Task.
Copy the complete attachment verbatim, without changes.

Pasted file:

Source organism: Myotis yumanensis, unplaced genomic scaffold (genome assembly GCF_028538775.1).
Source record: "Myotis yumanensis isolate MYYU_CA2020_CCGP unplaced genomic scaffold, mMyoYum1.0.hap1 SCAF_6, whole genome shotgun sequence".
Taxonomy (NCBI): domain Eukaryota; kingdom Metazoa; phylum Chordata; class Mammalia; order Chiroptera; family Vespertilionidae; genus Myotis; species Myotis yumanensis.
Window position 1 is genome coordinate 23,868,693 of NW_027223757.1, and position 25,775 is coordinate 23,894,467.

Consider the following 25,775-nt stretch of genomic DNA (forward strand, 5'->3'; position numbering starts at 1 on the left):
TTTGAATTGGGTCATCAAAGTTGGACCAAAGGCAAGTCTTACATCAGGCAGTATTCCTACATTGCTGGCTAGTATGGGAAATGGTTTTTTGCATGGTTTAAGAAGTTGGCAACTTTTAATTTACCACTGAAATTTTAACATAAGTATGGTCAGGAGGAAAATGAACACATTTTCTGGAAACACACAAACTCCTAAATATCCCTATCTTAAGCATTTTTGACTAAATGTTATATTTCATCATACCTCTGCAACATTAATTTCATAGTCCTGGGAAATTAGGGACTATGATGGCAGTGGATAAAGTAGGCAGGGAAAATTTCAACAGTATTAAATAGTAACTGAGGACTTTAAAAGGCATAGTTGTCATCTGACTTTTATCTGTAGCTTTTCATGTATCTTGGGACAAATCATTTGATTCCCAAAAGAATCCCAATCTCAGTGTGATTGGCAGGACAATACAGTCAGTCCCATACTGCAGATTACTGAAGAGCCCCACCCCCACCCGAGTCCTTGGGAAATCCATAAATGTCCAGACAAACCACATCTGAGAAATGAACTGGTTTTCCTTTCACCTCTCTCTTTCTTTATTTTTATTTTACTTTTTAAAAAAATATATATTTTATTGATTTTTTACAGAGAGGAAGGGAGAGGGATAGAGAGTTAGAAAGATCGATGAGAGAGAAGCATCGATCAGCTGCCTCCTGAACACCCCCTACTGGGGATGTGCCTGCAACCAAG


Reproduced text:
Source organism: Myotis yumanensis, unplaced genomic scaffold (genome assembly GCF_028538775.1).
Source record: "Myotis yumanensis isolate MYYU_CA2020_CCGP unplaced genomic scaffold, mMyoYum1.0.hap1 SCAF_6, whole genome shotgun sequence".
Taxonomy (NCBI): domain Eukaryota; kingdom Metazoa; phylum Chordata; class Mammalia; order Chiroptera; family Vespertilionidae; genus Myotis; species Myotis yumanensis.
Window position 1 is genome coordinate 23,868,693 of NW_027223757.1, and position 25,775 is coordinate 23,894,467.

Consider the following 25,775-nt stretch of genomic DNA (forward strand, 5'->3'; position numbering starts at 1 on the left):
TTTGAATTGGGTCATCAAAGTTGGACCAAAGGCAAGTCTTACATCAGGCAGTATTCCTACATTGCTGGCTAGTATGGGAAATGGTTTTTTGCATGGTTTAAGAAGTTGGCAACTTTTAATTTACCACTGAAATTTTAACATAAGTATGGTCAGGAGGAAAATGAACACATTTTCTGGAAACACACAAACTCCTAAATATCCCTATCTTAAGCATTTTTGACTAAATGTTATATTTCATCATACCTCTGCAACATTAATTTCATAGTCCTGGGAAATTAGGGACTATGATGGCAGTGGATAAAGTAGGCAGGGAAAATTTCAACAGTATTAAATAGTAACTGAGGACTTTAAAAGGCATAGTTGTCATCTGACTTTTATCTGTAGCTTTTCATGTATCTTGGGACAAATCATTTGATTCCCAAAAGAATCCCAATCTCAGTGTGATTGGCAGGACAATACAGTCAGTCCCATACTGCAGATTACTGAAGAGCCCCACCCCCACCCGAGTCCTTGGGAAATCCATAAATGTCCAGACAAACCACATCTGAGAAATGAACTGGTTTTCCTTTCACCTCTCTCTTTCTTTATTTTTATTTTACTTTTTAAAAAAATATATATTTTATTGATTTTTTACAGAGAGGAAGGGAGAGGGATAGAGAGTTAGAAAGATCGATGAGAGAGAAGCATCGATCAGCTGCCTCCTGAACACCCCCTACTGGGGATGTGCCTGCAACCAAG